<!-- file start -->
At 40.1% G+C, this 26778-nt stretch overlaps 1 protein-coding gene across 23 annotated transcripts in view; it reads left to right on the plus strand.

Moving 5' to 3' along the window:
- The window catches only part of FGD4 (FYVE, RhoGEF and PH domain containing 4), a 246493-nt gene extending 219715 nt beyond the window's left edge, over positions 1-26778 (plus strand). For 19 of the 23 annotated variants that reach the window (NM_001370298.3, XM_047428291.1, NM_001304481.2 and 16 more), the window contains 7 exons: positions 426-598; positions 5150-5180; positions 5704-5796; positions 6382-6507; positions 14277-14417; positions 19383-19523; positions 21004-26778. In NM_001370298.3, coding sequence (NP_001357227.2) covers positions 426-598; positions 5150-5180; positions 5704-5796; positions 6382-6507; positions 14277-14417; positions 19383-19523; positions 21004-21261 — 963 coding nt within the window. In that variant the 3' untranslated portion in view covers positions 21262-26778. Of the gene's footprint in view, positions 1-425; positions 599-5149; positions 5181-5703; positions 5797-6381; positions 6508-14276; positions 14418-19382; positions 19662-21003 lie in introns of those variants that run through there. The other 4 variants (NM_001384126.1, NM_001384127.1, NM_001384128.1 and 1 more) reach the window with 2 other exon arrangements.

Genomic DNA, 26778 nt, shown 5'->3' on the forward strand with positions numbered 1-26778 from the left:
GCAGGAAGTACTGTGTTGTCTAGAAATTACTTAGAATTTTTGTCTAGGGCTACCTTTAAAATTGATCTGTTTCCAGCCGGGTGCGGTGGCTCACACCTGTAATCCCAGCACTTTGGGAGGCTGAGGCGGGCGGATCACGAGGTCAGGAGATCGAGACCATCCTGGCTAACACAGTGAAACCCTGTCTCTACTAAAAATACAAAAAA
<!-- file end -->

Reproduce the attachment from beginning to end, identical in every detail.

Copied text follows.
At 40.1% G+C, this 26778-nt stretch overlaps 1 protein-coding gene across 23 annotated transcripts in view; it reads left to right on the plus strand.

Moving 5' to 3' along the window:
- The window catches only part of FGD4 (FYVE, RhoGEF and PH domain containing 4), a 246493-nt gene extending 219715 nt beyond the window's left edge, over positions 1-26778 (plus strand). For 19 of the 23 annotated variants that reach the window (NM_001370298.3, XM_047428291.1, NM_001304481.2 and 16 more), the window contains 7 exons: positions 426-598; positions 5150-5180; positions 5704-5796; positions 6382-6507; positions 14277-14417; positions 19383-19523; positions 21004-26778. In NM_001370298.3, coding sequence (NP_001357227.2) covers positions 426-598; positions 5150-5180; positions 5704-5796; positions 6382-6507; positions 14277-14417; positions 19383-19523; positions 21004-21261 — 963 coding nt within the window. In that variant the 3' untranslated portion in view covers positions 21262-26778. Of the gene's footprint in view, positions 1-425; positions 599-5149; positions 5181-5703; positions 5797-6381; positions 6508-14276; positions 14418-19382; positions 19662-21003 lie in introns of those variants that run through there. The other 4 variants (NM_001384126.1, NM_001384127.1, NM_001384128.1 and 1 more) reach the window with 2 other exon arrangements.

Genomic DNA, 26778 nt, shown 5'->3' on the forward strand with positions numbered 1-26778 from the left:
GCAGGAAGTACTGTGTTGTCTAGAAATTACTTAGAATTTTTGTCTAGGGCTACCTTTAAAATTGATCTGTTTCCAGCCGGGTGCGGTGGCTCACACCTGTAATCCCAGCACTTTGGGAGGCTGAGGCGGGCGGATCACGAGGTCAGGAGATCGAGACCATCCTGGCTAACACAGTGAAACCCTGTCTCTACTAAAAATACAAAAAA